Tag Archives: Beacon

Ani DiFranco loses her voice, cancels tonight’s sold-out Towne Crier Café gig

Ani DiFranco (Righteous Babe Records/Charles Waldorf)

Ani DiFranco (Righteous Babe Records/Charles Waldorf)

Beacon was expecting to welcome singer-songwriter Ani DiFranco to the Towne Crier Café on Sunday night with a sell-out crowd of fans who paid $55 or more to see her.

The Towne Crier gang just got out the word that Bufalo’s Righteous Babe, whose last show was Saturday night at the Suffolk Theater in Riverhead on Long Island, has lost her voice as a result of illness and won’t be appearing in Beacon tonight. The Town Crier promises to announce a makeup date “in the next few days.”

The club broke the disappointing news by email, and is offering discounts to patrons who are willing to visit the café for just a meal instead of dinner and show:

We were expecting a full house for the Ani DiFranco show tonight. But (as we’ve already informed you if you’re a ticket holder) she’s lost her voice due to illness and has to reschedule. New date is TBA. We’ll let you know ASAP.

Not only are we (like you) disappointed, we have a cooler full of food to prepare for the full house we were expecting. So tonight only, we’re offering all dinner guests 20% off their total bill. Tell your server the code phrase: “Get well, Ani.” Come on down—no reservation necessary. Spread the word!

If you wanted to check out DeFranco in an intimate venue, keep an eye on the Towne Crier website. Undoubtedly at least some ticketholders will be unable to make it to see DiFranco when the show gets rescheduled. I haven’t been to the new Towne Crier yet, but I’m betting it would be hard to beat as a place to see and hear a dynamic performer with a national following like DiFranco.

DiFranco tours fairly heavily, with 18 shows before the end of March listed on her website.

It’s unclear what’s ailing DiFranco. As of this writing, there’s nothing specifi on her website, Twitter, or Facebook accounts other than a cancellation notice.

At least one Twitter user says she put on a “great show” on Saturday night.



New collection skims the cream of Caffè Lena’s rich musical history


Live At Caffè Lena: Music From America’s Legendary Coffeehouse, 1967-2013 is slated for release on Sept. 24.

A review of Live At Caffè Lena: Music From America’s Legendary Coffeehouse, 1967-2013, with buying and streaming links after the jump

I’ve always meant to visit the legendary Caffè Lena, the tiny coffeehouse at 47 Phila Street in Saratoga Springs, N.Y.

Devonsquare, the sweet-harmonizing folk-rock trio, first piqued my curiosity about Lena and Bill Spencer’s cafe (or caffè, as they dubbed it, using two f’s) with their song “Caffè Lena” on the  1987 album Walking on Ice.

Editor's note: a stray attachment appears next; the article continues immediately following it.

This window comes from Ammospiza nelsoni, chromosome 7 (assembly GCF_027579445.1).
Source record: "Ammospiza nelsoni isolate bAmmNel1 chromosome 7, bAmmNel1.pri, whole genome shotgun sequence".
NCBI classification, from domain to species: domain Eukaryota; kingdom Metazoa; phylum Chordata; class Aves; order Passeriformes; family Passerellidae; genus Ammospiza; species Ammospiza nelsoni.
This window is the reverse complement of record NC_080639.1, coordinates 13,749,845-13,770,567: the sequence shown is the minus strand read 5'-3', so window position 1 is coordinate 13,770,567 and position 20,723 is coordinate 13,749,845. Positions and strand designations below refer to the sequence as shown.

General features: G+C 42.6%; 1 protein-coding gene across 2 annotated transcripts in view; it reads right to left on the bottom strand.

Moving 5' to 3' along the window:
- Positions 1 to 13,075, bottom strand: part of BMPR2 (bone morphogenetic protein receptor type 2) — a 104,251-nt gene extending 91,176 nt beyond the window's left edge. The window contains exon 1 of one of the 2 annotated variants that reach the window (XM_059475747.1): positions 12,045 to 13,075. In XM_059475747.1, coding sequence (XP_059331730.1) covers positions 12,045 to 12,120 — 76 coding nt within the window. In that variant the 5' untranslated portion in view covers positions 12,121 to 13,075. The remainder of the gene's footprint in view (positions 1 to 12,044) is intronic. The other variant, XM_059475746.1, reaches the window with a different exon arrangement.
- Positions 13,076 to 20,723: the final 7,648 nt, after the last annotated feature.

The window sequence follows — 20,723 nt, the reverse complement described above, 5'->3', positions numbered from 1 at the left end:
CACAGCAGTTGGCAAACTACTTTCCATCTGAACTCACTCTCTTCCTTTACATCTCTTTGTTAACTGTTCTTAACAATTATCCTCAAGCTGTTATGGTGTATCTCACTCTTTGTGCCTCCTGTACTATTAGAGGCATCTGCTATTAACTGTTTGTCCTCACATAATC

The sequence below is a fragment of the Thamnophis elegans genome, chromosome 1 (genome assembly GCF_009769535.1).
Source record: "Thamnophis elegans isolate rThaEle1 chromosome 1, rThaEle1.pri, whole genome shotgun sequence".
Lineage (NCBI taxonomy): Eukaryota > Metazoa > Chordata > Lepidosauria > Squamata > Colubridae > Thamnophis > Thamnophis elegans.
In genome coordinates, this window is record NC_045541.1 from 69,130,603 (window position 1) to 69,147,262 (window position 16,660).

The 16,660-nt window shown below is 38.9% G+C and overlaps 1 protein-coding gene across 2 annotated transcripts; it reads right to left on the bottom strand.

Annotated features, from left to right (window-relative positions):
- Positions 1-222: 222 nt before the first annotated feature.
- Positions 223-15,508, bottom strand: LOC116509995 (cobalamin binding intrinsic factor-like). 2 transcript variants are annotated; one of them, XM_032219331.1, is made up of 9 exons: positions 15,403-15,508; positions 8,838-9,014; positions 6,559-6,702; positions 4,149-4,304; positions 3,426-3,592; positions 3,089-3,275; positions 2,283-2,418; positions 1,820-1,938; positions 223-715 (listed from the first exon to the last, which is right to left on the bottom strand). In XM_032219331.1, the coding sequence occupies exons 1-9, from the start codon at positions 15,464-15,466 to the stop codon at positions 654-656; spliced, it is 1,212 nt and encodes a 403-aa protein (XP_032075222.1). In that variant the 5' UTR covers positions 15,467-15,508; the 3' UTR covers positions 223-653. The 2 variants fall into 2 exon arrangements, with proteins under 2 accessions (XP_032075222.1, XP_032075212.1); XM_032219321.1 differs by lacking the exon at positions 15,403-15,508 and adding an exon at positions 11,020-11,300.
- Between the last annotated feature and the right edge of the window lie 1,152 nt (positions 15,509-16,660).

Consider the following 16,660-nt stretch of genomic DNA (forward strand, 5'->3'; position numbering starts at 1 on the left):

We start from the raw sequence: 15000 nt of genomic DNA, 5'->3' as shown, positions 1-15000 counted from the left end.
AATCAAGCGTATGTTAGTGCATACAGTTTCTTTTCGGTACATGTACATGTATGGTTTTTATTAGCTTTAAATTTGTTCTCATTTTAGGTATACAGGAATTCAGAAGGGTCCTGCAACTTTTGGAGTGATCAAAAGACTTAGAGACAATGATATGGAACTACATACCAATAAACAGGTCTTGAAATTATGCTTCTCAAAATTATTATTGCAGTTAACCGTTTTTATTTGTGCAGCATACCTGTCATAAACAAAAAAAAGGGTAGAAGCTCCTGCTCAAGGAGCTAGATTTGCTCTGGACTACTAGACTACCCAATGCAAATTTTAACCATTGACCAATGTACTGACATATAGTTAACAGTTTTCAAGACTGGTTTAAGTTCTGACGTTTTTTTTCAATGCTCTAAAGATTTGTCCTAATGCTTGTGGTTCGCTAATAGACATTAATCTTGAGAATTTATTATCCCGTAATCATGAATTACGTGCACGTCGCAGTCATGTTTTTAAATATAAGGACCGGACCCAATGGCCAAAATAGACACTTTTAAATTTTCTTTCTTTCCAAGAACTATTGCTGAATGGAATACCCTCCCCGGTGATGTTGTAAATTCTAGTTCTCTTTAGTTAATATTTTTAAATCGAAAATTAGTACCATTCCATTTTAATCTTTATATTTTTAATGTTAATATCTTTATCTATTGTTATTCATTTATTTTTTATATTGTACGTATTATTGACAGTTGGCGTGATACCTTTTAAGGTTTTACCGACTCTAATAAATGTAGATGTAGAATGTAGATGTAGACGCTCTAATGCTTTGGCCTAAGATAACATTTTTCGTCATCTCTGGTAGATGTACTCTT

Caffè Lena was a place of mythical proportions to me then. For one reason or another, I never found myself in Saratoga Springs.

After all, I live close to The Turning Point in Piermont, N.Y., a music cafe that is, while 16 years younger than Caffè Lena, has a similar mission and musical profile.

And then there was the Towne Crier in Pawling, N.Y.,  from 1972 until closing in June with plans to reopen soon in Beacon. That gave me a backup option just a bit farther afield than The Turning Point.

So  I never got myself motivated sufficiently to make the trek to Saratoga Springs.

I should have known I was missing out. And now the Tompkins Square record label has  shoved into my face some very real evidence of exactly how much I’ve missed. Continue reading

Who needs roadies: Pete Seeger is 90 and still carries his own gear!

Pete Seeger is still carrying his own gear – at 90 years of age! (Copyright 2009, Steven P. Marsh)

Pete Seeger is still carrying his own gear – at 90 years of age! (Copyright 2009, Steven P. Marsh)

The crowd in Nyack’s Memorial Park was getting antsy after dark fell last night. The several hundred people gathered in the park on the banks of the Hudson River were waiting for one man: legendary folk singer Pete Seeger.

He was the headliner for the Health Care for All rally. The organizers kept assuring the crowd that Pete was on the way, racing to Nyack after an appearance in Manhattan’s Central Park. But by shortly after 7, it started looking like the rally’s 7:30 end time would come and go before Pete got there.

The crowd crowded the stage for a glimpse of Pete Seeger.

The crowd crowded the stage for a glimpse of Pete Seeger.

Then someone near the park entrance shouted, “He’s here. Somebody just saw him.” That caused some in the back of the crowd to turn and face the driveway into the park, expecting to see a livery car racing in. Instead, through the gathering darkness strode a rail-thin man in a chambray shirt and jeans, a floppy hat on his had, with two gig bags, one slug from each shoulder.

Yes, it was the 90-year-old folk icon, walking into the park, carrying his own gear. A roar rose up from the crowd, which seemed to double in size as people pushed forward to get a glimpse of Pete.

He apologized for being so late, explaining that this was is fourth event of the day — which he spent racing between his home in Beacon, to NYC to Nyack. And then he launched into energetic performances of  a handful of familiar songs, including a “rap” version of “English is Crazy,” a singalong of “This Land is Your Land,” and a beautiful rendition of his 1950 chart-topper “Goodnight, Irene.”

The energy was intense. And I’m sure that the doubters who left before Pete arrived are kicking themselves for missing out on such a vital performance.

A number of other musicians performed brief sets during the nearly four-hour-long rally, including the Roues Brothers of West Nyack, Tom Chapin of Piermont and Emory Joseph of NYC.

Check out the Nyack News & Views report here.

Click through to the jump for more photos. Continue reading